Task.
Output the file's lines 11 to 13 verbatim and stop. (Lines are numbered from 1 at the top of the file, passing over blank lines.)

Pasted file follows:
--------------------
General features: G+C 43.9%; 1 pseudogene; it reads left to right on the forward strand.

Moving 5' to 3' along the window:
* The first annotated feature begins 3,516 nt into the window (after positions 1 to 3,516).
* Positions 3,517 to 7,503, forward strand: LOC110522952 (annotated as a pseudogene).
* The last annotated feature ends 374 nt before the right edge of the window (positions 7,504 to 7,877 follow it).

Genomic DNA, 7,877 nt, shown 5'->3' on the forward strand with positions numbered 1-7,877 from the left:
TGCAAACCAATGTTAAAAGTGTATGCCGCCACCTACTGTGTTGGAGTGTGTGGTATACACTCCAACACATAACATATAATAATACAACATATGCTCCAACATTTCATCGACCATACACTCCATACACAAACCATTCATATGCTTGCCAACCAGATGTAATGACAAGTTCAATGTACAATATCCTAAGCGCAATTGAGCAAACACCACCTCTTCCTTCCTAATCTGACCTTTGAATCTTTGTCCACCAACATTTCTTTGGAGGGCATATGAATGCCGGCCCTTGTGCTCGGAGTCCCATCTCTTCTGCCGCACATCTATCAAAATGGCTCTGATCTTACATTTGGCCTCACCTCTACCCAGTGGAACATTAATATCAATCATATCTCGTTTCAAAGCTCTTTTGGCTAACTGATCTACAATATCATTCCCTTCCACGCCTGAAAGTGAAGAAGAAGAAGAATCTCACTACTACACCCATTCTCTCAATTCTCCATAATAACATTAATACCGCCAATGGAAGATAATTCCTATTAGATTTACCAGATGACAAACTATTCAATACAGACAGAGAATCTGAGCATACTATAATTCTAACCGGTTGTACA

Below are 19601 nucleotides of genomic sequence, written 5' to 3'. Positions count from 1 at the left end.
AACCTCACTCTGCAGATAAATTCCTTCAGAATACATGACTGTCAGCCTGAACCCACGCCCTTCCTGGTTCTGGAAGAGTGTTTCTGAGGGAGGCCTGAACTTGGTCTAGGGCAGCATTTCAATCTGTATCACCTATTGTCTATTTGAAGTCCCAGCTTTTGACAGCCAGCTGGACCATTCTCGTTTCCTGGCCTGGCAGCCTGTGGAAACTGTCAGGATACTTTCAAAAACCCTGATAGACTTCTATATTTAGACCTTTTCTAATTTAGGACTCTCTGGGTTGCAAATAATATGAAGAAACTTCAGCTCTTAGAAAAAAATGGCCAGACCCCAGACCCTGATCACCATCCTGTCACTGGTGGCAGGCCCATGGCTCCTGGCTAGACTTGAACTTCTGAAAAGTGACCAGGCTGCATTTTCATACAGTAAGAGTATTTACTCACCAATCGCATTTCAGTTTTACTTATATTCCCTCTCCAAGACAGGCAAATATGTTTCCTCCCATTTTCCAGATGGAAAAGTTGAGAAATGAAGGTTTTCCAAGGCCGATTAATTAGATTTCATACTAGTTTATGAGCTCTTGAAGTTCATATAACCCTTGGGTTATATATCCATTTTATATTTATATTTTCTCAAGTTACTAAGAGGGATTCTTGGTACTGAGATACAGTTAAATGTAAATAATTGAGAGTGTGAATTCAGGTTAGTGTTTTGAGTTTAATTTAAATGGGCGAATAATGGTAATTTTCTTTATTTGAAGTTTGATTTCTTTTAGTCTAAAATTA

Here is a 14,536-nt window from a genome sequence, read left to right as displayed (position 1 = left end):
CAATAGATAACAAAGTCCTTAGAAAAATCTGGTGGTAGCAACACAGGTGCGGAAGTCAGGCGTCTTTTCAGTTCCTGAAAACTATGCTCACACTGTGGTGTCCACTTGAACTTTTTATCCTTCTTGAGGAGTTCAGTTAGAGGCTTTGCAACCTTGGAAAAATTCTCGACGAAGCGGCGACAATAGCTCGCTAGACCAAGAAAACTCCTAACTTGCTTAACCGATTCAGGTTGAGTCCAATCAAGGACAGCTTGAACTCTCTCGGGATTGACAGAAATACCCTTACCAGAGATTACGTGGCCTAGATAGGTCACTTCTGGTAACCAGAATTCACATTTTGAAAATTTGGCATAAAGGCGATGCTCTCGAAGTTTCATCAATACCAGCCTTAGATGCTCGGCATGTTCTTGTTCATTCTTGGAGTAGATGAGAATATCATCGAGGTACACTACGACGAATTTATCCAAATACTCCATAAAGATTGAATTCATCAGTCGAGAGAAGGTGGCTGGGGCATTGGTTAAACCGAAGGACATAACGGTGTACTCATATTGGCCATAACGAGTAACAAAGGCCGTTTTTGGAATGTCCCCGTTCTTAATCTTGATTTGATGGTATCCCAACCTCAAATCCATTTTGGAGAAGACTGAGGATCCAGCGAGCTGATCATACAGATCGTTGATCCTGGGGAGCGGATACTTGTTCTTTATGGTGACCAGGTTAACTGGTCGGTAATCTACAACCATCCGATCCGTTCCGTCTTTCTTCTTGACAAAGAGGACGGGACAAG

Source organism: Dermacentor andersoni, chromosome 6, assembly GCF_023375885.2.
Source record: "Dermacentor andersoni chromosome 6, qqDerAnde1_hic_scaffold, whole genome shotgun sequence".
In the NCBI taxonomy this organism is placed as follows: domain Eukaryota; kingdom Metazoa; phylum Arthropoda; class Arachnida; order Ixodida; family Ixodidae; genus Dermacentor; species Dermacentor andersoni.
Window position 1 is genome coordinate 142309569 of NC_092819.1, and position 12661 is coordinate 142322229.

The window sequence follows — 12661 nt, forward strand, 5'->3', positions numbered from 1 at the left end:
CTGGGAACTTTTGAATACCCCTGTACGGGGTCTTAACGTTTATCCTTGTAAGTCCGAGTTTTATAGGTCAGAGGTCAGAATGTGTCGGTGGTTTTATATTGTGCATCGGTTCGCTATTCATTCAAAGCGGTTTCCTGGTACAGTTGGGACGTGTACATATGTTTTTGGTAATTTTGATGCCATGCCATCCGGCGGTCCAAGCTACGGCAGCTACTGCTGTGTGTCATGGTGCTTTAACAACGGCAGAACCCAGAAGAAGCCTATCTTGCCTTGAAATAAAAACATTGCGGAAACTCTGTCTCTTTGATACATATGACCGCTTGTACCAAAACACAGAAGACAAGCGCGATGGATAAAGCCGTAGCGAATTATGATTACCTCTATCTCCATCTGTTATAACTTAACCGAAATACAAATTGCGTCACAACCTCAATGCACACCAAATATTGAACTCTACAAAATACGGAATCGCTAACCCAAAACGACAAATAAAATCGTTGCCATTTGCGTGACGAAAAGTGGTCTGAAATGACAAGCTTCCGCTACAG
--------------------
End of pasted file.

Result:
CAATAGATAACAAAGTCCTTAGAAAAATCTGGTGGTAGCAACACAGGTGCGGAAGTCAGGCGTCTTTTCAGTTCCTGAAAACTATGCTCACACTGTGGTGTCCACTTGAACTTTTTATCCTTCTTGAGGAGTTCAGTTAGAGGCTTTGCAACCTTGGAAAAATTCTCGACGAAGCGGCGACAATAGCTCGCTAGACCAAGAAAACTCCTAACTTGCTTAACCGATTCAGGTTGAGTCCAATCAAGGACAGCTTGAACTCTCTCGGGATTGACAGAAATACCCTTACCAGAGATTACGTGGCCTAGATAGGTCACTTCTGGTAACCAGAATTCACATTTTGAAAATTTGGCATAAAGGCGATGCTCTCGAAGTTTCATCAATACCAGCCTTAGATGCTCGGCATGTTCTTGTTCATTCTTGGAGTAGATGAGAATATCATCGAGGTACACTACGACGAATTTATCCAAATACTCCATAAAGATTGAATTCATCAGTCGAGAGAAGGTGGCTGGGGCATTGGTTAAACCGAAGGACATAACGGTGTACTCATATTGGCCATAACGAGTAACAAAGGCCGTTTTTGGAATGTCCCCGTTCTTAATCTTGATTTGATGGTATCCCAACCTCAAATCCATTTTGGAGAAGACTGAGGATCCAGCGAGCTGATCATACAGATCGTTGATCCTGGGGAGCGGATACTTGTTCTTTATGGTGACCAGGTTAACTGGTCGGTAATCTACAACCATCCGATCCGTTCCGTCTTTCTTCTTGACAAAGAGGACGGGACAAG

Source organism: Dermacentor andersoni, chromosome 6, assembly GCF_023375885.2.
Source record: "Dermacentor andersoni chromosome 6, qqDerAnde1_hic_scaffold, whole genome shotgun sequence".